Weekly Political Roundup

Flags

  • Congressman Joe Sestak, the highest-ranking veteran in Congress, called for a repeal of the military’s “Don’t Ask, Don’t Tell” policy. Admiral Mike Mullen, Chairman of the Joint Chiefs of Staff, told graduating West Point cadets that Congress, and not the military, is responsible for “Don’t Ask, Don’t Tell.”
  • Some say transgender rights could be the next big civil rights battle of our time, and the Nashua Telegraph has a good overview of where some of these rights stand around the country.
  • The Alabama House passed a Hate Crimes Bill inclusive of sexual orientation, and an anti-bullying bill. Both now go to the Senate, where their fate is uncertain.
  • In California, the lawyer for Brandon McInerney, the teen accused of killing fellow student Lawrence King, says the school system is to blame for King’s death because it allowed him to come to school in feminine clothes and makeup and ignored the “turmoil” this caused. Contrast this with the support given to a New York transgender teen. Several of her classmates came to school dressed as the opposite sex in order to support her, after an apparently incorrect rumor that school officials had threatened suspension for crossdressing. The administration now says they merely warned her about an inappropriate camisole, but would never suspend anyone for crossdressing. The student’s mother commented, “I’ve always encouraged him to be who he is,” she said. “So if this is who he is, then I support it.”
  • The Los Angeles Fire Commission is forcing the city fire department to drop part of its cadet program administered by Learning for Life, an affiliate of the Boy Scout, because the Boy Scouts’ anti-gay policy violates the city’s anti-discrimination policy.
  • The California Court of Appeal unanimously ruled in favor of a gay man trying to dissolve his domestic partnership, after his former partner said he had never mailed the DP registration form. The ruling gives him the same protections as opposite-sex spouses who discover that, for whatever reason, their marriage is not valid.
  • A Denver court found a lesbian couple guilty of trespassing when they staged a sit-in at the city Clerk and Recorder’s Office after being denied a marriage license. They were sentenced to 28 hours of community service each and ordered each to pay $41 in court costs.
  • The Michigan Supreme Court voted 5-2 that a state constitutional amendment banning recognition of unions other than that of a man and a woman “for any purpose” also prohibits same-sex partner benefits. Employers who provide such benefits recognize those relationships in a way “indistinguishable from the way a marriage is recognized,” and thus cannot offer them. The Detroit Free Press says, however, “There is likely to be no immediate impact from the ruling because public employers in Michigan who had offered such benefits already had changed their policies to ensure their employees’ partners would remain covered. But lawyers and gay rights advocates said the ruling sends a ‘devastating’ signal about the state’s attitude toward gays, lesbians and their children.” Yes—and bodes ill for LGBT rights in other states with such amendments.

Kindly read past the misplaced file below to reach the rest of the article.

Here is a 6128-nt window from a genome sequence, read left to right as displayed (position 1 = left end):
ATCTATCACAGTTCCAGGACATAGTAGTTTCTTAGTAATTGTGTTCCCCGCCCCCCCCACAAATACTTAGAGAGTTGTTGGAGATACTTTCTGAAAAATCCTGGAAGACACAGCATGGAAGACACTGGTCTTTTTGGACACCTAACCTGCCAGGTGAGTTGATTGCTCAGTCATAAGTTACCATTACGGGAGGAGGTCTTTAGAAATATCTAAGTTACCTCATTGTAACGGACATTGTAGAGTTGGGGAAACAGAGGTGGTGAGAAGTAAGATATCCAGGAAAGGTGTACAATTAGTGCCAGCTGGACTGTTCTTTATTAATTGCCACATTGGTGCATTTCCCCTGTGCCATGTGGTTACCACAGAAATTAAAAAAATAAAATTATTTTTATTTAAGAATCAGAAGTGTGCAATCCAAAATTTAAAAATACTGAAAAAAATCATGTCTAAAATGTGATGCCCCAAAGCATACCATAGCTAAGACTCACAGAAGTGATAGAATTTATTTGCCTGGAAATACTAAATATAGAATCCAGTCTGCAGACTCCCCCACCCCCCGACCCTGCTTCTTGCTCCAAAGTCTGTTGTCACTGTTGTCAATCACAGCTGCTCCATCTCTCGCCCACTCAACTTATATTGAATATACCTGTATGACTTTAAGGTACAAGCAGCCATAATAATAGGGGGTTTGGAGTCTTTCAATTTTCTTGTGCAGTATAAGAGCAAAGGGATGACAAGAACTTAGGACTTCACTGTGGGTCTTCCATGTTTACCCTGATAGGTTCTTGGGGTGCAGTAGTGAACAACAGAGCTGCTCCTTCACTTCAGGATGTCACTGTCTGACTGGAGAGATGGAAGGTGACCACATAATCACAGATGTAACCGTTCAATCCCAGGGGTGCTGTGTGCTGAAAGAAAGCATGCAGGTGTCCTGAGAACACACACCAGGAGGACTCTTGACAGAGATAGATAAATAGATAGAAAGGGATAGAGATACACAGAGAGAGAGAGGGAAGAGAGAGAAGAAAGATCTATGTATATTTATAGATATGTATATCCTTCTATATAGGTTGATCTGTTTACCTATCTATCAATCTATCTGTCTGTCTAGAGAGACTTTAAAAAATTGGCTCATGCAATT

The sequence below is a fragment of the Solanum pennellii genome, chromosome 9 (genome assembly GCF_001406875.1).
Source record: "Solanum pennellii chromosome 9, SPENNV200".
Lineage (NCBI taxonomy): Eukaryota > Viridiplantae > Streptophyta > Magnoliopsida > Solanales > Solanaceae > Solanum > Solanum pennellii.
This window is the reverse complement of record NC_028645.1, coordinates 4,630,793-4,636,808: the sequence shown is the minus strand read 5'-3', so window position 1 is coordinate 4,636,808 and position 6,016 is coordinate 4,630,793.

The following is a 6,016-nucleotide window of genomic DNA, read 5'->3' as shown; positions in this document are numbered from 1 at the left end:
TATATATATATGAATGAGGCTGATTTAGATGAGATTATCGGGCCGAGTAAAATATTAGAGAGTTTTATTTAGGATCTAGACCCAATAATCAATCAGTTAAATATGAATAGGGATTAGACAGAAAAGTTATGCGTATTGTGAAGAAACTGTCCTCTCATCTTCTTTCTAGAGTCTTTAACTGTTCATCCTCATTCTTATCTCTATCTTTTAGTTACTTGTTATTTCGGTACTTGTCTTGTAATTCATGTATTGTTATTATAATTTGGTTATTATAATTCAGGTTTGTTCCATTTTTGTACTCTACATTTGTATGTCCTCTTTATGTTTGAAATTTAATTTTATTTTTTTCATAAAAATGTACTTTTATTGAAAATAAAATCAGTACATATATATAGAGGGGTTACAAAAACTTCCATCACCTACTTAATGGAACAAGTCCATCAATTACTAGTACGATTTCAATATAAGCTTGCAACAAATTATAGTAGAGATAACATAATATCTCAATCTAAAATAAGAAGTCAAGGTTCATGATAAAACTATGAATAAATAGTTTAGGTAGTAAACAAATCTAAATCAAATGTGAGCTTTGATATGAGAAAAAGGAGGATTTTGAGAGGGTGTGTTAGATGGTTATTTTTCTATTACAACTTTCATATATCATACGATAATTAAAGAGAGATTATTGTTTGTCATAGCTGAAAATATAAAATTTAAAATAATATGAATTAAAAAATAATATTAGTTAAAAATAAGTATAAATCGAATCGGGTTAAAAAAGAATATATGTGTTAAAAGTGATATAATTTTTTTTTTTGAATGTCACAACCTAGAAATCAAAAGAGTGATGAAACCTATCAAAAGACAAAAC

• New York’s highest court declined to review an appellate court’s decision to legally recognize the relationship of a same-sex couple married in Canada. This also leaves in place the lower court’s decision to allow the state legislature to address same-sex marriage in the future.
  • The North Carolina court of appeals upheld a county court decision to award joint custody of a child to former lesbian partners, a bio mom and a non-bio mom.
  • The Pennsylvania State Senate tabled a bill that would amend the state constitution to ban marriages and civil unions of same-sex couples, after the bill’s sponsors said the measure would face a tough fight in the House. State law already defines marriage as a union between a man and a woman.
  • The Rhode Island House Judiciary Committee heard testimony about a bill that would allow same-sex couples married in other states to divorce in Rhode Island. The state Supreme Court ruled last year that the Family Court had no jurisdiction to grant a divorce to one such couple. A Superior Court judge yesterday said she needs to know more before deciding whether to ask the state Supreme Court if her court may grant this divorce.
  • A Dallas lesbian is suing for joint custody of her four-year-old daughter after her former partner, the biological mom, cut her off from the girl nearly a year ago. (Thanks, PageOneQ.)
  • Virginia gained its first out, black public official as Lawrence Webb was elected to the Falls Church City Council.

Around the world:

  • The Australian Capital Territory abandoned its plans to recognize same-sex civil union ceremonies, and will now amend the legislation to offer civil partnerships without ceremony. The federal government said that the original plan too closely resembled marriage and would be overturned. This seems the height of pettiness. Wouldn’t the long-term commitment of two people “resemble” a marriage regardless of whether there was a ceremony? Why deny us that?
  • An American tourist from Amherst, Massachusetts was detained by the Royal Cayman Islands Police after kissing his boyfriend on the dancefloor of a hotel. The incident apparently caused a meltdown of the Web servers for the Islands’ newspaper, as American bloggers linked to their coverage. The Cayman Island Department of Tourism has now issued an official apology.
  • The U.K. House of Lords passed into law a bill in favor of making incitement to hatred on the grounds of sexual orientation a criminal offense. The bill retains an amendment so people may attempt to avoid prosecution by citing a religious defense.
  • In the U.K., the new mayor of London appointed Richard Barnes, a gay man and member of the Conservative party, as one of his deputies.